D Eldemire-Shearer, K Mitchell-Fearon, H Laws, N Waldron, K James, DL Holder-Nevins
This paper discusses Jamaica’s current census (2011) and the changes in the over 60-year old population since the 2001 census and the implications for healthcare. Emphasis is placed on chronic disease reduction and improved quality of life for older persons.
DH Cohall, T Scantlebury-Manning, C Rafie, S James, K Hall
The aim of the study is to investigate potassium intake and renal handling and their impact on the cardiovascular health of normotensive Afro-Caribbeans by the possible modulation of the renin angiotensin aldosterone.
A Giese, C Grunwald, J Zieren, NJ Buchner, BF Henning
Thirty-day, one-year mortality and re-bleeding rates were 16.7%, 32.9% and 14%, respectively in patients with upper gastrointestinal bleeding proven by after-hours endoscopy. A Rockall score > 2 was associated with an increased 30-day mortality. Rockall score and Forrest classification did not otherwise reliably predict adverse events.
This study sought to assess the efficiency of the modified Kinyoun cold method as a replacement for the Ziehl Nielsen (ZN) and to assess the knowledge, attitudes and practices of laboratory personnel in relation to the ZN method in Guyana.
G Ece, B Erac, MH Limoncu, A Baysak, AT Oz, KC Ceylan
S maltophilia isolates were detected in four patients undergoing bronchoscopy during a one-week period. More attention should be paid to this microorganism as it can cause epidemics in intensive care units and operating theatres where invasive procedures take place. Appropriate disinfection procedures should be done and the staff should be continuously monitored and educated.
The practice of asanas, relaxation and pranayama decreased anxiety in women but the practice of yoga as an integrated yoga module significantly improved anxiety scores without any ill effects in young women with proven anxiety.
We investigated the long-term effect of a brief school-based curriculum intervention on dietary behaviours and physical activity among primary school children. The intervention was associated with significantly lower intakes of fried foods and sodas and higher knowledge scores 18 months later.
RS Chamberlain, Z Klaassen, MC Meadows, S Weitzman, M Loukas
Medical student research involvement has evolved to be a core component of medical education. In 2009 the St George’s University’s Medical Student Research Institute was designed to encourage, support, facilitate and centralize medical student research.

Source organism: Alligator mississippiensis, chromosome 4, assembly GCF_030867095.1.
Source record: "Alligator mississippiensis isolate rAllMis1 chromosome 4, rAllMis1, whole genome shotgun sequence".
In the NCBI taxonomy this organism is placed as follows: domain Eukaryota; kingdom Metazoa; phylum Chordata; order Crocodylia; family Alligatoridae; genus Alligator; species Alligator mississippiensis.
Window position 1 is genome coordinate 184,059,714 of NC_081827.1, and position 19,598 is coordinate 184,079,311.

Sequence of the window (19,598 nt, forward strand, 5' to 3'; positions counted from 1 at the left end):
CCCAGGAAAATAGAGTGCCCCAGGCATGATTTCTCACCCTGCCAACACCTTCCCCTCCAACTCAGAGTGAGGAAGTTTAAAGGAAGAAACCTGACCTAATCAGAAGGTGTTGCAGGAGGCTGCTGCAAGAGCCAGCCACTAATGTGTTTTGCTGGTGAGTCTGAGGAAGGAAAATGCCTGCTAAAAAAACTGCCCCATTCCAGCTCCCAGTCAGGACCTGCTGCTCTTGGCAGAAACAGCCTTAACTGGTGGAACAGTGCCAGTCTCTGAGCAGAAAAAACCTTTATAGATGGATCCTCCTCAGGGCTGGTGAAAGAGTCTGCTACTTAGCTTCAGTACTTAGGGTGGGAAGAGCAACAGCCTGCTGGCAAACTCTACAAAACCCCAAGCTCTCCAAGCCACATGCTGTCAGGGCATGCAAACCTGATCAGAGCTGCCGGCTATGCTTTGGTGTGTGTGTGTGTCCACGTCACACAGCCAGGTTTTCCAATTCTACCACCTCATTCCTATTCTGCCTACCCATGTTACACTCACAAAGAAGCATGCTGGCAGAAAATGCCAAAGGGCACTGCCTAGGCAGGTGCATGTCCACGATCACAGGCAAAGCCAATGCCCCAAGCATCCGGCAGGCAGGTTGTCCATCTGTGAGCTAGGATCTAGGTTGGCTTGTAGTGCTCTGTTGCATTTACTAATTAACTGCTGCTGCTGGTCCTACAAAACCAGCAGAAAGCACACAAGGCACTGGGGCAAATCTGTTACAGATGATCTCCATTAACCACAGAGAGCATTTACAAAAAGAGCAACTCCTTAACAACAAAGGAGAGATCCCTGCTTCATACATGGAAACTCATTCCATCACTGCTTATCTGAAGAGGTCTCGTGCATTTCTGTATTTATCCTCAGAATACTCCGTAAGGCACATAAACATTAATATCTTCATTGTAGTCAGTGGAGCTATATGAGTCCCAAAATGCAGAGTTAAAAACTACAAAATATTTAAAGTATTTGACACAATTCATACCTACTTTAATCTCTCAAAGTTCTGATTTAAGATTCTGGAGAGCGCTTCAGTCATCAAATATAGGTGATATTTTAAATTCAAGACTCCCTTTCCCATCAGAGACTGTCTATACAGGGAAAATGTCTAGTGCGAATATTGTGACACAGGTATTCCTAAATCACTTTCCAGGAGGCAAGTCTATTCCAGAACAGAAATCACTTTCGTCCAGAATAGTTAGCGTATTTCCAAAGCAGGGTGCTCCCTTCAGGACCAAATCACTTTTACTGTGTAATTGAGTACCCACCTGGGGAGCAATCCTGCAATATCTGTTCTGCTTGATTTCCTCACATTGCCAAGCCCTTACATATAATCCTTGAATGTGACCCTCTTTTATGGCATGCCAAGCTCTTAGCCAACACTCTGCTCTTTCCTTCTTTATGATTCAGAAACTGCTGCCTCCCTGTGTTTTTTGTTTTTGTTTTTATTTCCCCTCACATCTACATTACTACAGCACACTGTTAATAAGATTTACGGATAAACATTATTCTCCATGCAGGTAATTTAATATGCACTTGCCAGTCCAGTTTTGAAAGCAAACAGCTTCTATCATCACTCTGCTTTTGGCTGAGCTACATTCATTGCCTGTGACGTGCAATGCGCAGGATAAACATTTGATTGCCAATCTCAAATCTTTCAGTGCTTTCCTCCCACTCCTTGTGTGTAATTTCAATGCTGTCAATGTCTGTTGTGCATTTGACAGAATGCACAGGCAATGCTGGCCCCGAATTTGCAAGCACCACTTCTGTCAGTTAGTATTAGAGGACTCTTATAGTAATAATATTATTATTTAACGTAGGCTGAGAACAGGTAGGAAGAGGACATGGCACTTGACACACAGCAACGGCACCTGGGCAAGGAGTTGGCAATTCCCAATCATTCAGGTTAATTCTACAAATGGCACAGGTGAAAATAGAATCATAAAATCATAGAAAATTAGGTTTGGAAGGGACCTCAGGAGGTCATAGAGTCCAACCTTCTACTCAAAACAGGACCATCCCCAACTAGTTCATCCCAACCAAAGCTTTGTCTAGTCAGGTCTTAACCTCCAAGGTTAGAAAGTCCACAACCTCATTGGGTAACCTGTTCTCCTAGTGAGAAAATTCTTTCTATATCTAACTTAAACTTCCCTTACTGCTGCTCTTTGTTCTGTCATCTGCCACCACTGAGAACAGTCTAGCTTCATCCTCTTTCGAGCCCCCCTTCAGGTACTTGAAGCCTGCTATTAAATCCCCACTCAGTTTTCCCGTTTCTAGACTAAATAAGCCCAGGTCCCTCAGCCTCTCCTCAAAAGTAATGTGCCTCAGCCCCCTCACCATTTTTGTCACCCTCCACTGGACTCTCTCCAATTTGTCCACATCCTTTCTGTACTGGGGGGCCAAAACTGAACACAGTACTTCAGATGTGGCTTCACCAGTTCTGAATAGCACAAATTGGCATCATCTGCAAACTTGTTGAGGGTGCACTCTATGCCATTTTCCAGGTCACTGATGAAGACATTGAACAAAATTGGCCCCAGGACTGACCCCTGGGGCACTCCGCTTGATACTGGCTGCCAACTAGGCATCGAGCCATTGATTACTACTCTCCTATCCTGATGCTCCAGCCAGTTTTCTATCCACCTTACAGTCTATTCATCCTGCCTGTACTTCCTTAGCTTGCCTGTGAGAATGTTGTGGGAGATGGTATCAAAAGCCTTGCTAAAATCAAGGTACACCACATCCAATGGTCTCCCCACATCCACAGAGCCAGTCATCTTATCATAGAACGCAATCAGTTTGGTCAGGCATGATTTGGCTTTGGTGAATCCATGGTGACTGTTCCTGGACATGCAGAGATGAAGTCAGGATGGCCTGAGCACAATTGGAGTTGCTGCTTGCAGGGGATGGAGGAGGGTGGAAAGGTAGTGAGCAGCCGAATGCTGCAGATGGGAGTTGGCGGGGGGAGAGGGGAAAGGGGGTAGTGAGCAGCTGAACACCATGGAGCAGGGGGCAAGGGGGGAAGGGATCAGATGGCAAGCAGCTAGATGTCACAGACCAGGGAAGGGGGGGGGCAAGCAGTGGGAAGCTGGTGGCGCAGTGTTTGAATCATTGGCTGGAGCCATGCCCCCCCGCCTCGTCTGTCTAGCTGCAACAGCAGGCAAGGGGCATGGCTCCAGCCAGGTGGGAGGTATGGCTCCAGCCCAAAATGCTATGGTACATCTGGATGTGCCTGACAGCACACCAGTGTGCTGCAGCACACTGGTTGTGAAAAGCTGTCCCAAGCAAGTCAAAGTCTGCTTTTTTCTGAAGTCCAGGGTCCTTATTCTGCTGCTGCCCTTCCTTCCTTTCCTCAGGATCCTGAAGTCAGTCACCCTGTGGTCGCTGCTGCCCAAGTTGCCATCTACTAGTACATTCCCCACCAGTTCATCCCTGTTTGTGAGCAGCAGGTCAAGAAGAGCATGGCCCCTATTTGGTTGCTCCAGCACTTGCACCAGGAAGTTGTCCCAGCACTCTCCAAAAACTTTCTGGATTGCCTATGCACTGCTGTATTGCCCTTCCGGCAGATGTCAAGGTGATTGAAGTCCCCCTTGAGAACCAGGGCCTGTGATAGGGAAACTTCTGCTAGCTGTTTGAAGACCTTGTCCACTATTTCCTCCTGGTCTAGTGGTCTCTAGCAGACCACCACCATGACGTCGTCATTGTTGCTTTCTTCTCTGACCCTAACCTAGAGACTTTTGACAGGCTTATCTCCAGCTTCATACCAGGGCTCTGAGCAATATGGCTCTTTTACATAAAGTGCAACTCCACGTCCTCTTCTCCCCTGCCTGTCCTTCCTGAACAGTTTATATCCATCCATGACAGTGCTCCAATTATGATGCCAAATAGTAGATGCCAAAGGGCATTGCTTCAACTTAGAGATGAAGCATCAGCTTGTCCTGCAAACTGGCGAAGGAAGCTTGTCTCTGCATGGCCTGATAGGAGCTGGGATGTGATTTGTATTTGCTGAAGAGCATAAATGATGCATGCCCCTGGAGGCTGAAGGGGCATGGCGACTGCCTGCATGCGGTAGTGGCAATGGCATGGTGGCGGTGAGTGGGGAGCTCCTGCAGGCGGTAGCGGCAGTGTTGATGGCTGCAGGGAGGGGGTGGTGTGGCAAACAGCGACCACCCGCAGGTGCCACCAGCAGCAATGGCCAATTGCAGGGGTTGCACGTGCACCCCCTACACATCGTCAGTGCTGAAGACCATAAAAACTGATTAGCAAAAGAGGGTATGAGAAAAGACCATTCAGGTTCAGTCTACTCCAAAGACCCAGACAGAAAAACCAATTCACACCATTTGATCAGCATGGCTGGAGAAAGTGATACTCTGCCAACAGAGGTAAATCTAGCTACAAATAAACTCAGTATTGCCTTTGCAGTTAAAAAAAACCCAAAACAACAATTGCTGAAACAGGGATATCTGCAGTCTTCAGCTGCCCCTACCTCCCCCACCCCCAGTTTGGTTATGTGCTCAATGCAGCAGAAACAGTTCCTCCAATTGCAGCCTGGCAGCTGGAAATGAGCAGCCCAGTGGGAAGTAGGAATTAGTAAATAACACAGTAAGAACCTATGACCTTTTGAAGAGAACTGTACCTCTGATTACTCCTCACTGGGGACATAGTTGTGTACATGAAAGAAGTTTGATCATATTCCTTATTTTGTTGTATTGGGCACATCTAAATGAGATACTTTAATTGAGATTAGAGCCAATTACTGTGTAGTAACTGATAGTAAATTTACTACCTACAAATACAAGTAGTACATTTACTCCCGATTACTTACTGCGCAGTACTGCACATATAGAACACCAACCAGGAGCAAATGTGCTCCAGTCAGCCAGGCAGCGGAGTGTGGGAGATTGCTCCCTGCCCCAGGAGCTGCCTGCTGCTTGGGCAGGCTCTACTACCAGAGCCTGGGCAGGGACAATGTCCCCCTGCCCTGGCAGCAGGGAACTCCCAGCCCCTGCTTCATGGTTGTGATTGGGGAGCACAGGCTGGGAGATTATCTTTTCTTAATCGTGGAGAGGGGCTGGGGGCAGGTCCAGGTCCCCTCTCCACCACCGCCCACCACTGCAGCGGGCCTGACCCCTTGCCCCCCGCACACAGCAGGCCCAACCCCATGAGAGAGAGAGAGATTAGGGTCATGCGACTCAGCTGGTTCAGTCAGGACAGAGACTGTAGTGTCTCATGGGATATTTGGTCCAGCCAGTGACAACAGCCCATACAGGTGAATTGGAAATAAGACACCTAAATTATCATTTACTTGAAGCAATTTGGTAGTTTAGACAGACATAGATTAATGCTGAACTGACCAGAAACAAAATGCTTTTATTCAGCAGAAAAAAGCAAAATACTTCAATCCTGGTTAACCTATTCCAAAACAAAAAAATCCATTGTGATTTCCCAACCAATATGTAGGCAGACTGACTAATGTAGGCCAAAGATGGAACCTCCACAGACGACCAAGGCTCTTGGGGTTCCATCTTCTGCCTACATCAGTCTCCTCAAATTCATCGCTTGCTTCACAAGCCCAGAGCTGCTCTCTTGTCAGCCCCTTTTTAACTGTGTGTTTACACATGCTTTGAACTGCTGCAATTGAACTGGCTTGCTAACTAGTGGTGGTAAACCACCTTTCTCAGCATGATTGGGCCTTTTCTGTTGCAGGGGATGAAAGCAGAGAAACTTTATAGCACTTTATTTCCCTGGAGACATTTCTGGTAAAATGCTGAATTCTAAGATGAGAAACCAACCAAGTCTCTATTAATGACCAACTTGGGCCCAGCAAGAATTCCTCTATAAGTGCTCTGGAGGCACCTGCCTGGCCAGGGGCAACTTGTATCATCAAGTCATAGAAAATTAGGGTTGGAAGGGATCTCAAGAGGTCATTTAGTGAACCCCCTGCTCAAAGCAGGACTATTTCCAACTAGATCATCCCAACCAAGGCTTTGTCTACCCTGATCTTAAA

Radiology staff constantly exposed to ionizing radiation was evaluated to determine the relationship between pulmonary function and blood parameters. Although the respiratory functions of radiology staff are affected by many factors, continuous exposure to ionizing radiation is one of the important parameters. Radiology staff should be informed about preventable factors that negatively affect respiratory functions.
A Crawford-Sykes, K Ehikhametalor, I Tennant, M Scarlett, R Augier, L Williamson, G Wharfe, H Harding-Goldson
The neurosurgical population had a low transfusion rate. Higher American Society of Anesthesiologists physical status, low preoperative haemoglobin, a resident lead surgeon, and blood loss were significant predictors of perioperative transfusions. The Cross-match to Transfusion Ratio was high, suggesting that blood products can be better allocated.
Ackee arilli oils were subjected to iodine value determinations and GC-MS analysis. Consistent with the iodine value, ackees analysed contained primarily oleic acid, palmitic and stearic acids with minor amounts of linoleic acid. Ackee diets may provide some health benefits.
CU Eze, KK Agwu, DN Ezeasor, KK Agwuna, AE Aronu, EI Mba
Some kidney diseases are usually associated with changes in kidney size. Sonographic determination of pathologic changes in the size of the kidneys necessitates knowing the normal ranges of kidney lengths especially with respect to height in school-age children.
This paper gives a helpful insight into herbal medicine and its importance in disease management. Modern (allopathic) medicine can no longer doubt the vast benefits of most tested herbs per their growing relevance to both medicine and surgery.
This paper provides insight into medicinal/botanical cures and the management of diabetes mellitus among the ‘Warao’ and ‘Guajiro’ indigenous Indians of Venezuela. Mention is also made of traditional and holistic practices among the East Indian population of Trinidad and Tobago. All of the above is based on age-old customs, traditions, beliefs and practices of these people in the field of traditional/complementary medicine.